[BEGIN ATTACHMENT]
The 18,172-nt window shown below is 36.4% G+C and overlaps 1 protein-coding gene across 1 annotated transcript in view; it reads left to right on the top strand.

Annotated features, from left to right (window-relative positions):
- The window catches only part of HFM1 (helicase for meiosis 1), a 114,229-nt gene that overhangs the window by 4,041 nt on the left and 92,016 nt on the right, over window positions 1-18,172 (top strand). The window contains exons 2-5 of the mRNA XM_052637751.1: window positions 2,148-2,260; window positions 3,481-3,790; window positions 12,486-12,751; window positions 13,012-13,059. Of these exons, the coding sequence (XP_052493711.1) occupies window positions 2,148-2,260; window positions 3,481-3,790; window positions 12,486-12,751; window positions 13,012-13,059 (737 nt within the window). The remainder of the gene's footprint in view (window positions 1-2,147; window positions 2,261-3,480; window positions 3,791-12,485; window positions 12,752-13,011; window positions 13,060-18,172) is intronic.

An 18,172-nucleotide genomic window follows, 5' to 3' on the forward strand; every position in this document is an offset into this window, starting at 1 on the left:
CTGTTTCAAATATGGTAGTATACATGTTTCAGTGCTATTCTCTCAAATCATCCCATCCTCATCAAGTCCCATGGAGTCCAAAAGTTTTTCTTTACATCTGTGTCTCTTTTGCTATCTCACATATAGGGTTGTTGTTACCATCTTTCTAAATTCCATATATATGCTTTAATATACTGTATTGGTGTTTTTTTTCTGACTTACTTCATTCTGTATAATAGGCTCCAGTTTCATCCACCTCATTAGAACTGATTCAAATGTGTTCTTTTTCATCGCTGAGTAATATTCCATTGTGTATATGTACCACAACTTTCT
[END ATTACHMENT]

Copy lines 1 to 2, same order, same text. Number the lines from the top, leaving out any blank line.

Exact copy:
The 18,172-nt window shown below is 36.4% G+C and overlaps 1 protein-coding gene across 1 annotated transcript in view; it reads left to right on the top strand.

Annotated features, from left to right (window-relative positions):